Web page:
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6 Ways Downsizing Can Stretch Retirement Income



Whether you’re thinking of downsizing to a smaller house or a condo, taking the life-changing step of selling your current house to buy a more affordable home in a href=”/retirement/”>retirement can be a smart move. For one thing, if you cut monthly and annual expenses substantially by living in a smaller residence, your retirement income can stretch further.

And if you don’t have as much saved for retirement as you planned, downsizing could help you still retire on track or even prevent you from having to punch the clock at a part-time job long after you’ve waved goodbye to a full-time career.

Curious about all the ways downsizing can free up more money in retirement?

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1. Smaller mortgage payments

Depending on how much equity you have in the house you sell, you may be able to put down a sizable down payment when you purchase a smaller home. In fact, if you’ve already paid your house off, you may even be able to purchase the new home outright, eliminating a mortgage altogether and freeing up hundreds or even thousands of dollars a month.

Find out: How 34 Financial Experts Suggest Preparing Finances for Retirement

2. Lower property taxes

Since you’re taxed on the value of your home, buying a smaller, less expensive house or condo can lower property taxes considerably.

However, since property tax rates vary greatly by city, municipality and state, unwittingly buying a less expensive home in another city that has notoriously higher property taxes could still mean a high property tax bill at tax time.

Depending on square footage and other factors, you may free up even more money you’d have otherwise spent on property taxes if you buy a retirement condo.

“Because of a number of factors, including square footage and number of bedrooms, you can typically expect to pay lower property taxes on townhouses and condos than on single-family homes,” according to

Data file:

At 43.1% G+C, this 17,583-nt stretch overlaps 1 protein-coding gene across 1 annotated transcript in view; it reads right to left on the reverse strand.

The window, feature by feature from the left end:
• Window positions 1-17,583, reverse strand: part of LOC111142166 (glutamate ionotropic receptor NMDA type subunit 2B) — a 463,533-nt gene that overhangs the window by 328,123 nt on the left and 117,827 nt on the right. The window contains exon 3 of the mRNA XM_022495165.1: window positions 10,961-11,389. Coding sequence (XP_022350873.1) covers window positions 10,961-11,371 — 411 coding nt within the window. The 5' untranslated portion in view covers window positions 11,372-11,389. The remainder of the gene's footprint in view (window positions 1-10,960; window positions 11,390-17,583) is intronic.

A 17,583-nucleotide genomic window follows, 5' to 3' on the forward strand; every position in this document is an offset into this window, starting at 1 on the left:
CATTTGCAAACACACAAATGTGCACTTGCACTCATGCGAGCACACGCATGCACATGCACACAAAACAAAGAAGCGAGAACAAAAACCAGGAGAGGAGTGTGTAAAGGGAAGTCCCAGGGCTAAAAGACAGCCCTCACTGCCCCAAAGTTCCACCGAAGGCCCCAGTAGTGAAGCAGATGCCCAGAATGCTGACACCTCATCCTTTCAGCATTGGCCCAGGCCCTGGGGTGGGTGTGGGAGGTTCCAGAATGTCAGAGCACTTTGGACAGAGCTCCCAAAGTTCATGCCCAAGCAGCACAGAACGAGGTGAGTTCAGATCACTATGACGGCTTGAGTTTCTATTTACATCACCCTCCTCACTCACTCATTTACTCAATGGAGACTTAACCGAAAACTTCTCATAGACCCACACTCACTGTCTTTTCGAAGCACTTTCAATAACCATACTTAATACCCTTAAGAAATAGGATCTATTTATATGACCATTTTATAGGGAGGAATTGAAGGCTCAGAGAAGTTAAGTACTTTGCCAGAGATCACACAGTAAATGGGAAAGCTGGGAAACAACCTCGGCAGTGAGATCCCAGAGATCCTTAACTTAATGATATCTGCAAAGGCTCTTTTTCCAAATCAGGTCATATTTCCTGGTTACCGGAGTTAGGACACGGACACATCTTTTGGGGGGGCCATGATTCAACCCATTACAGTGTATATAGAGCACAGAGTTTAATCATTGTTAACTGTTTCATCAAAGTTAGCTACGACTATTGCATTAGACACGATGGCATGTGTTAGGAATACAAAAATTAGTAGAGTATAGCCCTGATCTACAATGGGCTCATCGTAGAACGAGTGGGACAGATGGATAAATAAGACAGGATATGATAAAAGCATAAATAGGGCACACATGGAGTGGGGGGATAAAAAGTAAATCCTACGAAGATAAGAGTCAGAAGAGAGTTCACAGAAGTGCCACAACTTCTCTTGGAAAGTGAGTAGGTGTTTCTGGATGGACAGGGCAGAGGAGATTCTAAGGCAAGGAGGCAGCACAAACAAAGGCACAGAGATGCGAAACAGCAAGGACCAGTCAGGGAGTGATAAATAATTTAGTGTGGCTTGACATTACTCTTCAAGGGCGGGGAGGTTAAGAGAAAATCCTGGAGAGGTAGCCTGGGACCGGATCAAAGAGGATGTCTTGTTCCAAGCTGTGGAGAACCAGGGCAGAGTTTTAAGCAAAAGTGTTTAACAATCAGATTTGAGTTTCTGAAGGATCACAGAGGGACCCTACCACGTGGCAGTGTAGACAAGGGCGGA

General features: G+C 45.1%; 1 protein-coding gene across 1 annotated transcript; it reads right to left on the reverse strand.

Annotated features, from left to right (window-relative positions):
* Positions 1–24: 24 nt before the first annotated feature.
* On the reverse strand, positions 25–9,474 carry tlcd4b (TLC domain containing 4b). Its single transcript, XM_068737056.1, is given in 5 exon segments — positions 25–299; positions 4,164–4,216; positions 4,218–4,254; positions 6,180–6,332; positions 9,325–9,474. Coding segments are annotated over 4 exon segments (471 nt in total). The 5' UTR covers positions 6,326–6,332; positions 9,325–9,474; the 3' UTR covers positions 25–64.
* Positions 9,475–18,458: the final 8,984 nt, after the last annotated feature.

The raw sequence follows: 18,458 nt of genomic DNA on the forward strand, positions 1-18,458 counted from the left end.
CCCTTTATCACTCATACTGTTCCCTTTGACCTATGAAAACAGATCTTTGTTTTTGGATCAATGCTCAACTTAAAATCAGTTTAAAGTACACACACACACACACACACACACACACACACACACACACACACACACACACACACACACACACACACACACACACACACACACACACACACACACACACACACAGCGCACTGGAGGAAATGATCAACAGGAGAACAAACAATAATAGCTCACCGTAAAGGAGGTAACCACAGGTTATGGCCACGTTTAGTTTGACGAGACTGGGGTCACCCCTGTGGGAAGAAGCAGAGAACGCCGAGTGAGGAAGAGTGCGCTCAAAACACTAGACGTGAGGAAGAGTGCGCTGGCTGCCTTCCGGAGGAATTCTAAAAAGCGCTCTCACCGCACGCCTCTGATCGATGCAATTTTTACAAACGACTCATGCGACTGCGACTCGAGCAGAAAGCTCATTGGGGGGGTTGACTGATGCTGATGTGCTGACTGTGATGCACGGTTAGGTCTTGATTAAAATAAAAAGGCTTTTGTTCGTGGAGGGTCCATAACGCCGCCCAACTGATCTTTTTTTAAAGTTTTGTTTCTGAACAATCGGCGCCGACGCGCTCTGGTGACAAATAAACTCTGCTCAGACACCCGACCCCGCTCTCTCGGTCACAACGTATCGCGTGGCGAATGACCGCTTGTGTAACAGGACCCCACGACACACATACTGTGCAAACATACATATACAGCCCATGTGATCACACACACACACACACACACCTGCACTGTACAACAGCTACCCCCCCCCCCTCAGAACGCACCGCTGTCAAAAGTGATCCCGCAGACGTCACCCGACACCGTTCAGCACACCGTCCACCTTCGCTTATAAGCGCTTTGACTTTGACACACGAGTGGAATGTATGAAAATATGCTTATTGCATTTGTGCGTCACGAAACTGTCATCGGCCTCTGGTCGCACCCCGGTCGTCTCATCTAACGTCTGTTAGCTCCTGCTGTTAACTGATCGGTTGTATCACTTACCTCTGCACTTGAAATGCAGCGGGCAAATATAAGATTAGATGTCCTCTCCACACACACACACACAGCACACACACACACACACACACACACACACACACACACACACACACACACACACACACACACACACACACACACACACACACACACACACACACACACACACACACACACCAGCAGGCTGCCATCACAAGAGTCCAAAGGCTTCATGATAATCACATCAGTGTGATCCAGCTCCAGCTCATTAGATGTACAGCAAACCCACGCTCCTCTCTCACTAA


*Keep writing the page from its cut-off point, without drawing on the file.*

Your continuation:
Find out: 4 Reasons Americans Fear They’ll Never Retire

3. Lower utilities

Generally, large houses are known for running up big utility bills. While how you live plays a huge part in how much electricity and heat you use, if a house is well-insulated and has efficient appliances, you’ll probably pay much less in utility costs on a 1,500-square-foot-home versus what you’d fork over with a 4,000-square-foot-home.

Find out: 6 Eleventh-Hour Strategies for Baby Boomers Facing America’s Retirement Crisis

4. More affordable homeowners insurance

If you live in a 5,000-square-foot-home, you’ll probably pay higher homeowner’s insurance premiums than if you live in a 2,500-square-foot-home, according to insurance resource Policygenius. That’s because the larger and more expensive the home, the more it costs to rebuild.

However, factors such as location and age of the home determine the premium as well, so do your research on what your homeowner’s insurance will be before closing on your new downsized home.

Find out: 6 Surprise Costs that can Drain Retirement Savings 

5. Lower maintenance costs

Downsizing to a smaller home will free up a good chunk of money on maintenance savings alone. That means your retirement income will stretch a little further each month and every few years when a big maintenance project comes due.

For example, you’ll pay thousands of dollars less for someone to paint your modest ranch home or bungalow than you’d pay for them to paint a two-story house or sprawling home. Smaller homes have smaller yards, so you’ll pay less for lawn care and landscaping, too.

Find out: 7 Ways to Reduce Debt to Have More Money for Retirement 

6. Less expensive appliances

If you downsize to a smaller home, you probably won’t need to spend as much to replace appliances like the furnace or air conditioner, since you have less space to heat or cool. Those two appliances or an entire HVAC system can really set you back, especially if you have to make monthly payments that cut into retirement income.

The national average cost for a standard efficiency natural gas furnace ranges from $2,150 to $5,900, with most homeowners paying around $3,100, according to HomeGuide, a professional directory and consumer home repair resource.

A new air conditioner unit costs between $3,350 and $5,912, with homeowners spending around $4,631 on average, according to the same source. Replacing an entire HVAC system with new ductwork, a new central air conditioner and a new gas furnace ranges from $6,820 to $12,350 on average, says HomeGuide.

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